More recently, communities asked this question when our Nation experienced loss through global civil unrest. For on the anniversary of September 11th, an incident occurred which was described by Hillary Clinton as ‘there will never be peace on earth when there are those who use their religion as an excuse to terrorize others.” And, this week yet another senseless mass murder – students and staff of Sandy Hook school – occur reminding all of us of the frailty of personal safety. So, how under these circumstances do we reconcile its loss, regain a sense of peaceful existence?

     When solicited to creatively define the concept of peace, a Tapestry for Peace was unveiled during a National League of American Pen Women conference held in Denver. Inspired by a Denver Branch Pen Woman, the late Eve Mackintosh and comprised of panels that reflect the diverse nature of common desire for a peaceful world – a safe place in which to live, this tapestry is an expansive work. Measuring more than 250 feet in length, it features 64 panels hand-made by hundreds of people and organizations from across the U.S.A. For those interested, the exhibit is available for showings around the U.S.A. and internationally.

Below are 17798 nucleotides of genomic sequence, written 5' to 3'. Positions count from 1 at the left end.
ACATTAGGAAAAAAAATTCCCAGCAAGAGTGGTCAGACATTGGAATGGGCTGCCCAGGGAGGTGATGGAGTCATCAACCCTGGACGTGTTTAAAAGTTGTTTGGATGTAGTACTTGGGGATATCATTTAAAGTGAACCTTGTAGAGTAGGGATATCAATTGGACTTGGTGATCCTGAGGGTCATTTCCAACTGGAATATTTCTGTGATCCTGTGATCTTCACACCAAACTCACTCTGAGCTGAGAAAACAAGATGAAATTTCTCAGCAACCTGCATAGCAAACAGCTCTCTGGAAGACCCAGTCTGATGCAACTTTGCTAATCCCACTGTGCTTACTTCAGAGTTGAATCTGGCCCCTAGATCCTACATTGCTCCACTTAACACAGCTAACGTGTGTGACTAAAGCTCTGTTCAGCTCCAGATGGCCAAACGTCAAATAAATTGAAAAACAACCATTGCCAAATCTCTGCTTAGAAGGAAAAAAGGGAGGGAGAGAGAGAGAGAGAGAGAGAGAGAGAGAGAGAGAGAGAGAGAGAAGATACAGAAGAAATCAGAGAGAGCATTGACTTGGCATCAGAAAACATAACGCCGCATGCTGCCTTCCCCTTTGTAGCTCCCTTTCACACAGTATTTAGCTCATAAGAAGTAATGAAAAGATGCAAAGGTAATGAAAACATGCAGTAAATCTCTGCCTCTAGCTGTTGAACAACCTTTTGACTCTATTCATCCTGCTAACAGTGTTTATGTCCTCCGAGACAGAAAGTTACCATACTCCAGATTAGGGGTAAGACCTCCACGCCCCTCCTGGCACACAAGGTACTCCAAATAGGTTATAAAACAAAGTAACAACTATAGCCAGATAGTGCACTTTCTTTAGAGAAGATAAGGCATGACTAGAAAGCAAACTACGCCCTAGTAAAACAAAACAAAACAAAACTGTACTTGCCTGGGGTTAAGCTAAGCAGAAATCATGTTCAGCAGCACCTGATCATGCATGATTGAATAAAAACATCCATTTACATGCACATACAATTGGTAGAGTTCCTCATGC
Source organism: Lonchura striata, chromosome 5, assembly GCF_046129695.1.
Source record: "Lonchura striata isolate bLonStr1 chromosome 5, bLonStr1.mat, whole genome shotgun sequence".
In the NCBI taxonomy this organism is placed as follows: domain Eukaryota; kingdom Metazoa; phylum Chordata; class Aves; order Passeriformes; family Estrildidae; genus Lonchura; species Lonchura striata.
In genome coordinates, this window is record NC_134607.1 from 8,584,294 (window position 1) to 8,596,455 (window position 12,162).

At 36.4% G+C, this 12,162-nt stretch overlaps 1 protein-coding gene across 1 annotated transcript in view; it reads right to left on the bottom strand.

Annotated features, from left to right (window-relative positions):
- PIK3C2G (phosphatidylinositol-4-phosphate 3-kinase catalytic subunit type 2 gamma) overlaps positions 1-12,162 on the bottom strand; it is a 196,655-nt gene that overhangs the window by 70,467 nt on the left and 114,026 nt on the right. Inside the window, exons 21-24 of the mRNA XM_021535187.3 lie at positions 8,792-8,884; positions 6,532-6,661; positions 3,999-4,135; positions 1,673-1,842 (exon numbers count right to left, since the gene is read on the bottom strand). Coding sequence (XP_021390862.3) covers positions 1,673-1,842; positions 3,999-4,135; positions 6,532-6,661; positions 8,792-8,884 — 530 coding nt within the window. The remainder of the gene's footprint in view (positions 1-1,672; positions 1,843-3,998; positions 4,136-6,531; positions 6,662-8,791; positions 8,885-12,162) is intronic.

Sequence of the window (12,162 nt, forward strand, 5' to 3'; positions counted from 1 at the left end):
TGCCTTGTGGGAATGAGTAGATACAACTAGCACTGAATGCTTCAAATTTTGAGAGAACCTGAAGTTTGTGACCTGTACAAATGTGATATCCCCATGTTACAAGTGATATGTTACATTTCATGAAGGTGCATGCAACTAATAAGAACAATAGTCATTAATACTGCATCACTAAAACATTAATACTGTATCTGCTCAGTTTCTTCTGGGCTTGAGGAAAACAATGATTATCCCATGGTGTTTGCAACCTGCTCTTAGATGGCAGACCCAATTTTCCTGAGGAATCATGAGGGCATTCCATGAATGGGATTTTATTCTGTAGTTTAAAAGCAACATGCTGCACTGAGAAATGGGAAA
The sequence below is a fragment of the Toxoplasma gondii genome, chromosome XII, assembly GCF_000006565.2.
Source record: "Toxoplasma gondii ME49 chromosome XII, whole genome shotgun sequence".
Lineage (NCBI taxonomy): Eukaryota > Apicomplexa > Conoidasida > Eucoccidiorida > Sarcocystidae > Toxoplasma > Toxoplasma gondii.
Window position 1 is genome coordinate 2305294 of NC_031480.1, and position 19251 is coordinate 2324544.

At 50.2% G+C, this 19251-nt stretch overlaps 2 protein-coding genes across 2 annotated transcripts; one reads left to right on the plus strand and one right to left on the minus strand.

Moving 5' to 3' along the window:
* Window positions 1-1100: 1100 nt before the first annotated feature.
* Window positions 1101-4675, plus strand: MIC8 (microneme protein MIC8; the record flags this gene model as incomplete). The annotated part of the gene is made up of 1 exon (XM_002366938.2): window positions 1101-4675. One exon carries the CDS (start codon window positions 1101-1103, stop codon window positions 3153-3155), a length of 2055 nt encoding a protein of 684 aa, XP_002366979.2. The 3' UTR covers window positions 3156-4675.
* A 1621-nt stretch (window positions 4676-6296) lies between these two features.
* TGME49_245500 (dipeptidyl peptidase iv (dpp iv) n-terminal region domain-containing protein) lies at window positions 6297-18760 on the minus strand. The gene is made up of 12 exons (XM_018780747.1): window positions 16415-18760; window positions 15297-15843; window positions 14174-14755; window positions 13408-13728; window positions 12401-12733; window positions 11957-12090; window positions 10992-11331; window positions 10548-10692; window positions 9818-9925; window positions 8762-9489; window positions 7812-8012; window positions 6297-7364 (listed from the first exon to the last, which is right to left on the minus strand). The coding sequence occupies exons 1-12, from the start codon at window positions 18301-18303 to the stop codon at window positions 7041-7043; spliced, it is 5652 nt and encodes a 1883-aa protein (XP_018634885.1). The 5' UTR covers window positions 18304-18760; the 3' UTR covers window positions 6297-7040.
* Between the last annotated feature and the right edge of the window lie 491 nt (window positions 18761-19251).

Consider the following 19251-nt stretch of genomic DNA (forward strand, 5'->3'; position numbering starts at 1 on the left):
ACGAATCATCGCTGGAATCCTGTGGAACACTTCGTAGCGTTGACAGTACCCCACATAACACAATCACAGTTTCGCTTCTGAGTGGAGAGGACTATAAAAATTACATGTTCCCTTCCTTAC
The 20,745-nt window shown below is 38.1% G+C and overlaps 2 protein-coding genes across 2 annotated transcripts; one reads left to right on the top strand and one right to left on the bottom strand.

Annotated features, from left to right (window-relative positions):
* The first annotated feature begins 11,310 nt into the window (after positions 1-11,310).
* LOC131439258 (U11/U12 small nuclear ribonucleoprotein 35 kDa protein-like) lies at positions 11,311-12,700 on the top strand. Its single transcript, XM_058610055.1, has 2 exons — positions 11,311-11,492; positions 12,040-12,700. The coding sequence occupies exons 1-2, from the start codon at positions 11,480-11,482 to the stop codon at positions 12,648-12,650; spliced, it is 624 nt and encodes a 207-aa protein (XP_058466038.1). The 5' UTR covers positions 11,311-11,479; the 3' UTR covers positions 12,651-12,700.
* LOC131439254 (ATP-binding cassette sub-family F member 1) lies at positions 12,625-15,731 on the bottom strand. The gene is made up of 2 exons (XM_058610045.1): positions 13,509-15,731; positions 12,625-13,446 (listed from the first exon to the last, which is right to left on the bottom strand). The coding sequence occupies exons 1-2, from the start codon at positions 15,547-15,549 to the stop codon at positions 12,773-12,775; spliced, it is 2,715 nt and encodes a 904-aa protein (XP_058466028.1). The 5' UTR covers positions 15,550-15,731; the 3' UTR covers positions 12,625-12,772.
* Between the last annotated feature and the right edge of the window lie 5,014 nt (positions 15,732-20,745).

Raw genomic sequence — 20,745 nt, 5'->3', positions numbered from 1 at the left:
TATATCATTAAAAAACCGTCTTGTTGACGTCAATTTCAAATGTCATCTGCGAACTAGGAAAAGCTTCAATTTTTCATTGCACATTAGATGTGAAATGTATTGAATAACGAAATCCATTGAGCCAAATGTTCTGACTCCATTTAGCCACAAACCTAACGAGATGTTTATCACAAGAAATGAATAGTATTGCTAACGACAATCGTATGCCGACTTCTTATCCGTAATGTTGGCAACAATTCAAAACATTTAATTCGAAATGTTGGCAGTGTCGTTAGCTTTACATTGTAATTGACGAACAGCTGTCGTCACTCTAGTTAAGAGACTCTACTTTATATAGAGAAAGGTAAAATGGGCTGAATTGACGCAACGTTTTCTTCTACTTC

On the other hand, those who ‘dig in the dirt’ acquire their sense of safety – solace –through another option, renewal of season or planting living green. While not to lessen the impact on any one of the 32 affected families, in a way, Virginia’s green – horticulture – community so-to-speak experienced loss during the Virginia Tech shootings of one of its own, Jocelyne Couture-Nowak. Described by the media as an ‘Adjunct Professor of Foreign Languages that joined Virginia Tech on August 10, 2001 - Jocelyne Couture-Nowak, French Canadian, beloved mother, wife, and a member of the Blacksburg community, in which she and her family have lived since 2001, passed away on April 16, 2007, while engaged in her passion, teaching Intermediate French at Virginia Tech.’ To honor Jocelyne and her family, the state of Virginia’s Green Industry fund a Jocelyne Couture-Nowak Memorial Garden, a terrace at the Hahn Horticulture Garden.